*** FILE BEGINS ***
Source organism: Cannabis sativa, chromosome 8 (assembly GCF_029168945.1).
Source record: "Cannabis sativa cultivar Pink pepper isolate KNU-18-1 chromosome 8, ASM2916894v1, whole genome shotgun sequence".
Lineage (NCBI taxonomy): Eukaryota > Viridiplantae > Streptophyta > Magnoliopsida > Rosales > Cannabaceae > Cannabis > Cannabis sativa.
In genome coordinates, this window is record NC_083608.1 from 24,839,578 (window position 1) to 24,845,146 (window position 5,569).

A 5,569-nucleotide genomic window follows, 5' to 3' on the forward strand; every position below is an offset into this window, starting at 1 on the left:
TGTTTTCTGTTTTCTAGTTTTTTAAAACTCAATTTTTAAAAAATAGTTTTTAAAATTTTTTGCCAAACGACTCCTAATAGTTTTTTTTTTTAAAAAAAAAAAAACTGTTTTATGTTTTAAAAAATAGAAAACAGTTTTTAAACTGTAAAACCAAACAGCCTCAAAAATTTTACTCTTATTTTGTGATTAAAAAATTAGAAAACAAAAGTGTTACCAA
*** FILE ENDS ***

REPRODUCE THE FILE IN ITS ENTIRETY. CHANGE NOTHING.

Source organism: Cannabis sativa, chromosome 8 (assembly GCF_029168945.1).
Source record: "Cannabis sativa cultivar Pink pepper isolate KNU-18-1 chromosome 8, ASM2916894v1, whole genome shotgun sequence".
Lineage (NCBI taxonomy): Eukaryota > Viridiplantae > Streptophyta > Magnoliopsida > Rosales > Cannabaceae > Cannabis > Cannabis sativa.
In genome coordinates, this window is record NC_083608.1 from 24,839,578 (window position 1) to 24,845,146 (window position 5,569).

A 5,569-nucleotide genomic window follows, 5' to 3' on the forward strand; every position below is an offset into this window, starting at 1 on the left:
TGTTTTCTGTTTTCTAGTTTTTTAAAACTCAATTTTTAAAAAATAGTTTTTAAAATTTTTTGCCAAACGACTCCTAATAGTTTTTTTTTTTAAAAAAAAAAAAACTGTTTTATGTTTTAAAAAATAGAAAACAGTTTTTAAACTGTAAAACCAAACAGCCTCAAAAATTTTACTCTTATTTTGTGATTAAAAAATTAGAAAACAAAAGTGTTACCAA